At first, very often with surprise. When I visited St. Louis to discuss the project, on Sunday I visited the Lutheran church around the corner. No one knew that Bach’s Bible was right there in St. Louis! Not even the pastor or the organist. Bach scholars like Christoph Wolff, Peter Wollny and Bach interpreters like the late Nikolaus Harnoncourt, Ton Koopman, Masaaki Suzuki and many others, not least Rudolf Lutz, were thrilled by this opportunity to get closer to Bach in their scholarly and musical work. And, as said, quite a number of Bach lovers who could afford a copy ordered immediately, and we’ve heard back from many of them that they found it deeply touching to have this Bach treasure in their home.

What do you see as the role and value of facsimile editions in the digital age?

Facsimile editions and digital versions each have their own value. Bach Digital is a wonderful tool for studying Bach autographs, and, though I haven’t heard of any plans for this in St. Louis, Bach’s Calov Bible might well find a place there at a later stage. That said, nothing compares to examining a physical document in front of you. Professor Albert Clement, who edited the commentary volume to the facsimile edition and compiled a list of the almost 500 markings in Bach’s hand, could never have done the job without being able to quietly study the printed pages. Moreover, the touch and feel of the physical volumes provide an experience that a digital version can never match.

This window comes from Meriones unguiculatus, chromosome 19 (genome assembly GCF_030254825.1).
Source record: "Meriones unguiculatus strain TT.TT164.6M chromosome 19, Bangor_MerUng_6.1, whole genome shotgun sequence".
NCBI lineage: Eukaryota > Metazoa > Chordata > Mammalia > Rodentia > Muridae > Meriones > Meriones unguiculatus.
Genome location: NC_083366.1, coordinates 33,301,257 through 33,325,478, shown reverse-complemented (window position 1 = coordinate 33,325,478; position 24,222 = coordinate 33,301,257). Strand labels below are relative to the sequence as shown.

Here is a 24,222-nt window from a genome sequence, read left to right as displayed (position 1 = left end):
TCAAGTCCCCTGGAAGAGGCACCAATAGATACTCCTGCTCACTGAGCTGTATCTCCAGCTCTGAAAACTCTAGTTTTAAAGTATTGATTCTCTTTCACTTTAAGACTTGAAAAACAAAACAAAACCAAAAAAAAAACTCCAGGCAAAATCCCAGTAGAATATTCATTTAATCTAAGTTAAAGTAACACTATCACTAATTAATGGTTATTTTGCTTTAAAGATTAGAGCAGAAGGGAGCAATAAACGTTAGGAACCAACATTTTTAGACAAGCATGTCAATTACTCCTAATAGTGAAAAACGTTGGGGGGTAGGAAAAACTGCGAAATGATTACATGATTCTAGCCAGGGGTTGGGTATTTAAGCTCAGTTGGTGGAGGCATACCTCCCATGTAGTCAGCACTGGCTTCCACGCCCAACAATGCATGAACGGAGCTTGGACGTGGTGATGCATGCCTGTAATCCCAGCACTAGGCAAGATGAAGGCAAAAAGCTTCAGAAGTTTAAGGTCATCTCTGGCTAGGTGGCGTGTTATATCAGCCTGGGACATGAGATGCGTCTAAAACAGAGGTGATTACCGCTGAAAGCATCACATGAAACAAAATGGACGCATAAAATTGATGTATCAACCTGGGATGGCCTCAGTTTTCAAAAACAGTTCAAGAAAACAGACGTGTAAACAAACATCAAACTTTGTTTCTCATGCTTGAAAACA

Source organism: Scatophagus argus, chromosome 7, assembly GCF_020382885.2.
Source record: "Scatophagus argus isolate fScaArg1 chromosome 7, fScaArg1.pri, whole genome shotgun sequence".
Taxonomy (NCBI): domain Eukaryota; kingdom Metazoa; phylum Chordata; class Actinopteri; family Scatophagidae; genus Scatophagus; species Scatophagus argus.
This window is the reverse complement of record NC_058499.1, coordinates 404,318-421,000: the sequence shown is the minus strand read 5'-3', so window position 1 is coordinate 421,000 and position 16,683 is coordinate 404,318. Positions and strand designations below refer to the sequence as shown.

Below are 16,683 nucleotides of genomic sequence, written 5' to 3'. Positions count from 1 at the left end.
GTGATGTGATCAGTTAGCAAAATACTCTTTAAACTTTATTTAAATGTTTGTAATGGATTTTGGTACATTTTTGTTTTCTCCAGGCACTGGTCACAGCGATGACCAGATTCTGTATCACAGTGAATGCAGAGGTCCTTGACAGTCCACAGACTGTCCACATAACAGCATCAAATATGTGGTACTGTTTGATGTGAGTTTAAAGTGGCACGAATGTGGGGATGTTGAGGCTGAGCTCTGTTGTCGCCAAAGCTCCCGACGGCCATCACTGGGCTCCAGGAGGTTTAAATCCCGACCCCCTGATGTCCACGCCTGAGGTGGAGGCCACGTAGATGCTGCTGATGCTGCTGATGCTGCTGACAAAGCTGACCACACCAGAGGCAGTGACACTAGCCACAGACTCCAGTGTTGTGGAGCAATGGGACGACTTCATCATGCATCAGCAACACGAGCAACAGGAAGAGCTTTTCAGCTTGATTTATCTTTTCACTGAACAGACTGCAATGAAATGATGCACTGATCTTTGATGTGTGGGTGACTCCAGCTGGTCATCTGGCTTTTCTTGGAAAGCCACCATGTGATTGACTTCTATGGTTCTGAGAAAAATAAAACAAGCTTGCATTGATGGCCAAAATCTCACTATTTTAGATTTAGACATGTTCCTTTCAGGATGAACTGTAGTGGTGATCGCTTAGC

What are your aspirations for the facsimile edition, and how would you like to see it disseminated and used?

We’ve now sold (and donated) around 160 copies. As a publisher, I hope we can sell another 840 copies worldwide in the coming years. Personally, I’ve found that the Calov Bible provides unique insight into Bach’s church music. Time and again when reading the commentaries to the Bible text – which Bach studied in close detail – the cantatas, motets and passions come alive in a wonderful way. I’m very grateful to see the facsimile being used by scholars for their research on Bach, by conductors and musicians to immerse themselves in Bach’s world, and by Bach enthusiasts to express their love of his music by giving this treasure a place in their home.

What has been the most surprising outcome of the publication?